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CHURCH OF THE HOLY SPIRIT

List Entry Summary

This building is listed under the Planning (Listed Buildings and Conservation Areas) Act 1990 as amended for its special architectural or historic interest.

Name: CHURCH OF THE HOLY SPIRIT

List entry Number: 1104271

Location

CHURCH OF THE HOLY SPIRIT, FAWCETT ROAD

The building may lie within the boundary of more than one authority.

County:

District: City of Portsmouth

District Type: Unitary Authority

Parish:

National Park: Not applicable to this List entry.

Grade: II

Date first listed: 18-Mar-1999

Date of most recent amendment: Not applicable to this List entry.

Legacy System Information

The contents of this record have been generated from a legacy data system.

Legacy System: LBS

UID: 474587

Asset Groupings

This list entry does not comprise part of an Asset Grouping. Asset Groupings are not part of the official record but are added later for information.

List entry Description

Summary of Building

Legacy Record - This information may be included in the List Entry Details.

Reasons for Designation

Legacy Record - This information may be included in the List Entry Details.

History

Legacy Record - This information may be included in the List Entry Details.

Details

PORTSMOUTH

SZ6599 FAWCETT ROAD, Southsea 774-1/14/487 (North side (off)) Church of the Holy Spirit

II

Parish church. 1902-24 to the designs of JT Micklethwaite, succeeded by Sir Charles Nicholson; bombed 1941 and reroofed and restored 1956-8 by Stephen Dykes Bower incorporating nineteenth century fittings by Temple Moore from St Agnes, Kennington, London. Red brick, the walls of great thickness (3'9"), slate roofs save over east end parish rooms, which have a flat roof. PLAN: five-and-a-half bay nave with aisles; two bay chancel, with shorter two-bay chapel of St John, and Lady Chapel set up flight of stone sets over vestry to sides. Choir room and church rooms to east survive less altered after war. EXTERIOR: is austere, set back behind houses and barely visible from road before bombing created a narrow gap site in front. Seven windows to south, nine to north, in Perpendicular style, with wider five-light west window and high three-light windows under steep-pitched gables to east end. Entrance from Fawcett Road has stone surround under flat 1950s porch. INTERIOR: with C19 arcade (but with capitals removed), rear gallery over baptistry, chancel mouldings and steps to chapel, but with arches to Lady Chapel reduced from four to three by Dykes Bower. The whitening and lightening of entire interior, with elaborately painted organ case and ceiling, is typical of his finest work. East window has glass by CE Kempe from St Bartholomew, also bombed in 1941; more Kempe glass, from St Agnes, Kennington, in Lady Chapel East window, and (three panels) in west window; fragments of C19 glass from St Bartholomew's and St Agnes's in Chapel of St John. Altar has been moved forward of East end gradine; fitments in memory of Father Bruce Cornford. Furnishings by Temple Moore, from St Agnes, Kennington, include pulpit with very elaborate Gothic traceried patternwork (1891), choir stalls (1900), font and soaring, elaborate cover (1893). Cast-iron lectern by Bainbridge Reynolds from St Andrew, Worthing. Organ rebuilt in the 1950s. HISTORY: the church was originally built as St Matthew's, for Father Bruce Cornford (1867-1940), incumbent, for whom fundraising and the building of the church was his life's work. He replaced a cast-iron church of 1888 for the new parish by `slow, hard, unlovely beggary', creating one of the most elaborate high Anglican churches of the early twentieth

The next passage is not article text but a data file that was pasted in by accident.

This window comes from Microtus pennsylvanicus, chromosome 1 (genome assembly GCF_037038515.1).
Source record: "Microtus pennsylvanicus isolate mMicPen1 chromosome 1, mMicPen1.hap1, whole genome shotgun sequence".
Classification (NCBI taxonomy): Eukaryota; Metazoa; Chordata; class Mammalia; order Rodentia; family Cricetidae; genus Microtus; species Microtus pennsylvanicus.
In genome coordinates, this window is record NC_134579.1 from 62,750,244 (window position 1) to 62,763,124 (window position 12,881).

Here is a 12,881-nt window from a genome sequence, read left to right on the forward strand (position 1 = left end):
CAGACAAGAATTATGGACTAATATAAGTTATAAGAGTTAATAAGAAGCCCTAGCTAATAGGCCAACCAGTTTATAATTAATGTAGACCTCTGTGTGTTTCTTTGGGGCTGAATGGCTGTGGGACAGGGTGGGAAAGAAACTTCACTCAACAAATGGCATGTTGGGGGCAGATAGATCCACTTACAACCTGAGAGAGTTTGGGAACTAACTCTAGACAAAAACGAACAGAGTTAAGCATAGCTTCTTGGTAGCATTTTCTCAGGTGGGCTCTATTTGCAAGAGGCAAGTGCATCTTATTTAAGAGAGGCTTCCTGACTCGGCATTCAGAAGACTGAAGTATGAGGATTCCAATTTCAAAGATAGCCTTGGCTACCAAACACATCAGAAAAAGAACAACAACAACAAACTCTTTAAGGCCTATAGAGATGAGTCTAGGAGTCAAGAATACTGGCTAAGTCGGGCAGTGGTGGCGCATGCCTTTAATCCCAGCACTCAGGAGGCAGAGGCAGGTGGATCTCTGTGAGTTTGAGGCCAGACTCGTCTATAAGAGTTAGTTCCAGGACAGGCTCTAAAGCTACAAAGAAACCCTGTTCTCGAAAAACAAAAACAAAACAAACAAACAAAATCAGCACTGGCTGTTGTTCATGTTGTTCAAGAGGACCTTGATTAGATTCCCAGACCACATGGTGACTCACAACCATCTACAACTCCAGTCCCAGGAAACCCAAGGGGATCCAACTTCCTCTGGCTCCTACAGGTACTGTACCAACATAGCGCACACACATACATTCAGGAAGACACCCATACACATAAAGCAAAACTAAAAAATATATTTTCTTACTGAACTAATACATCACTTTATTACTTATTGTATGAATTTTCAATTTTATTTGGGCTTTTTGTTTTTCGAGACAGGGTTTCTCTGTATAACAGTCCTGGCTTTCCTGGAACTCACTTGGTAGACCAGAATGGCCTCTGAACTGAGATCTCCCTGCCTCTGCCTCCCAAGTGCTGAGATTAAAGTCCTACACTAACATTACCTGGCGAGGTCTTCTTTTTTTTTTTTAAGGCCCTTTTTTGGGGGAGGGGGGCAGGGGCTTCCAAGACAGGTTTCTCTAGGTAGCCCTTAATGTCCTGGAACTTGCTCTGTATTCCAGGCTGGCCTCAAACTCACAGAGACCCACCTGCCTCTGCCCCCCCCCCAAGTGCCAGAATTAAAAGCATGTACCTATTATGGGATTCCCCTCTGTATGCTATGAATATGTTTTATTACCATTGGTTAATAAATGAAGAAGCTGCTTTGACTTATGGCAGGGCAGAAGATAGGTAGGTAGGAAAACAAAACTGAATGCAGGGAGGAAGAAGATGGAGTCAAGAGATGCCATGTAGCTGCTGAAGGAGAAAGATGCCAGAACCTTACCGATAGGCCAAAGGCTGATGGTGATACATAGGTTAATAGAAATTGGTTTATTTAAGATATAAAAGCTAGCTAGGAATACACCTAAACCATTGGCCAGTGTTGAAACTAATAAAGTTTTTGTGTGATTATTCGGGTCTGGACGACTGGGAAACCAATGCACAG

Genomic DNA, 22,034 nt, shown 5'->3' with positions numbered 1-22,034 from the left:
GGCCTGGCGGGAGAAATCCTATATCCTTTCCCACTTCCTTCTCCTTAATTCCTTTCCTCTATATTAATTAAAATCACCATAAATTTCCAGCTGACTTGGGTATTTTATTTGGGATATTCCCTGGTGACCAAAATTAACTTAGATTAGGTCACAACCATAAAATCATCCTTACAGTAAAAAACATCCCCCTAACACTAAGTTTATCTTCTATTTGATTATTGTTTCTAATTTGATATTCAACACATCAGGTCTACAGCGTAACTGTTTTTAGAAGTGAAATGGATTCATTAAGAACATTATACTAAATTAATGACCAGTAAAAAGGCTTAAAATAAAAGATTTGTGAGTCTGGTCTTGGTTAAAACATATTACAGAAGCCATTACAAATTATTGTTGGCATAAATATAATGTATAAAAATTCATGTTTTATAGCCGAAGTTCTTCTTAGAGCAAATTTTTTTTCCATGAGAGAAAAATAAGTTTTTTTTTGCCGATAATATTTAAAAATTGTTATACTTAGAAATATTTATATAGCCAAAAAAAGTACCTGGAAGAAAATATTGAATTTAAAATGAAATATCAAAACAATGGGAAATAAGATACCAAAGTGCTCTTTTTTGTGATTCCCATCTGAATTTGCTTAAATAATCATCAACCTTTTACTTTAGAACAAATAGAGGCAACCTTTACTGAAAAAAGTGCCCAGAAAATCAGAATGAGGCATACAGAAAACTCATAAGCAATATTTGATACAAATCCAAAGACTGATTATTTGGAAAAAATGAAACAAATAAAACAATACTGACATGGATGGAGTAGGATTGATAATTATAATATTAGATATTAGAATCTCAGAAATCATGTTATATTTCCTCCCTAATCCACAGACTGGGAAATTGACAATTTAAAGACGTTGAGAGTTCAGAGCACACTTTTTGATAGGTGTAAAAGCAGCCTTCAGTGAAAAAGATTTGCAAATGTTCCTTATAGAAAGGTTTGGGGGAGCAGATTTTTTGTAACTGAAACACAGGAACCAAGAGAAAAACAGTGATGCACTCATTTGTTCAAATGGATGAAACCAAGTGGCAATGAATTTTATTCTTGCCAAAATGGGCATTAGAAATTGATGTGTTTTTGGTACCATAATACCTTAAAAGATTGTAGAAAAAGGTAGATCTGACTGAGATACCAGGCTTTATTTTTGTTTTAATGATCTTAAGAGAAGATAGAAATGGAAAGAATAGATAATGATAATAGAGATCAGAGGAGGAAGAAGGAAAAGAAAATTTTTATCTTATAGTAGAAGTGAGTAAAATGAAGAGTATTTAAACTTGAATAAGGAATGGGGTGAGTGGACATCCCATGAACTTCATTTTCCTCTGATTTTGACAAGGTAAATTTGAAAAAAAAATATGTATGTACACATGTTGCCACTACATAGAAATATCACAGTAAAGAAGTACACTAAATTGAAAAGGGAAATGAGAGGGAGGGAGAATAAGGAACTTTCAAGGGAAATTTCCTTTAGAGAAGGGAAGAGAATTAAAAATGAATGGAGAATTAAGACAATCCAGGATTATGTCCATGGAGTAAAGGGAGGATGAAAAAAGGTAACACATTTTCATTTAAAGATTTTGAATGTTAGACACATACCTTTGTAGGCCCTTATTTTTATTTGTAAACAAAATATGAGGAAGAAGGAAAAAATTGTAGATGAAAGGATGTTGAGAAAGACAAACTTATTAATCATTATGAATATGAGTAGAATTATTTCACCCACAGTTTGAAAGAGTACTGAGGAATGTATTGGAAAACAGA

century, particularly noted for its organ and massive First World War memorial reredos by Nicholson. Its replacement is a far more austere but no less moving building, relying for its effects on the expression of space and focal points of especial interest. St Agnes', itself entirely demolished after wartime bombing, was a key building in the development of the later Gothic Revival, to which these few surviving fittings of exceptional quality and vivacity are a rare clue. Designed by George Gilbert Scott Junior in 1874-7 and completed by Temple Moore after 1880, it was influential on several generations of architects up to and including Dykes Bower, who may be regarded as the end of a distinguished English tradition in high church architecture. (Portsmouth Papers: Hubbock R: Portsea Island Churches: Portsmouth: 1969-: 16, 25; Portsmouth Local Studies Scrapbook: Vol 3: 175; The Buildings of England: Pevsner N and Lloyd DW: Hampshire and the Isle of Wight: Harmondsworth: 1967-: 443-4; Brandwood GK: Temple Moore, an Architect of the Late Gothic Revival: Stamford: 1997-: 56-58).





Listing NGR: SZ6516799908

Selected Sources

Books and journals
Brandwood, GK , Temple Moore: An Architect of the Late Gothic Revival, (1997), 56,57,58
Pevsner, N, The Buildings of England: Hampshire and the Isle of Wight, (1967), 443,444
'Portsmouth Local Studies Scrapbook' in Portsmouth Local Studies Scrapbook, , Vol. 3, (), 175
Hubbuck, R, 'Portsmouth Papers' in Portsea Island Churches, (1969), 16,25

National Grid Reference: SZ 65308 99475

Map

Map
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End of official listing